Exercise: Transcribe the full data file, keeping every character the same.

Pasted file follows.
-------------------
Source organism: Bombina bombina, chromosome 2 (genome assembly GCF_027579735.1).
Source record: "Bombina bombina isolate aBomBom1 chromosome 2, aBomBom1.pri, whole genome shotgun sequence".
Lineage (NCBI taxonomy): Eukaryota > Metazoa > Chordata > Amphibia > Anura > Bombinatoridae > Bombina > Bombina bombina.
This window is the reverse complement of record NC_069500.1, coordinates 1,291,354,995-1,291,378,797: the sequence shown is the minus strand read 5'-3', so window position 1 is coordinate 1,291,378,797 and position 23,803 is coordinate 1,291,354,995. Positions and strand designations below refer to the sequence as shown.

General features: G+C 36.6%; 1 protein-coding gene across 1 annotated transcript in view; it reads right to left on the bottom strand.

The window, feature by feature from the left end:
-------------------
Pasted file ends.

Source organism: Bombina bombina, chromosome 2 (genome assembly GCF_027579735.1).
Source record: "Bombina bombina isolate aBomBom1 chromosome 2, aBomBom1.pri, whole genome shotgun sequence".
Lineage (NCBI taxonomy): Eukaryota > Metazoa > Chordata > Amphibia > Anura > Bombinatoridae > Bombina > Bombina bombina.
This window is the reverse complement of record NC_069500.1, coordinates 1,291,354,995-1,291,378,797: the sequence shown is the minus strand read 5'-3', so window position 1 is coordinate 1,291,378,797 and position 23,803 is coordinate 1,291,354,995. Positions and strand designations below refer to the sequence as shown.

General features: G+C 36.6%; 1 protein-coding gene across 1 annotated transcript in view; it reads right to left on the bottom strand.

The window, feature by feature from the left end: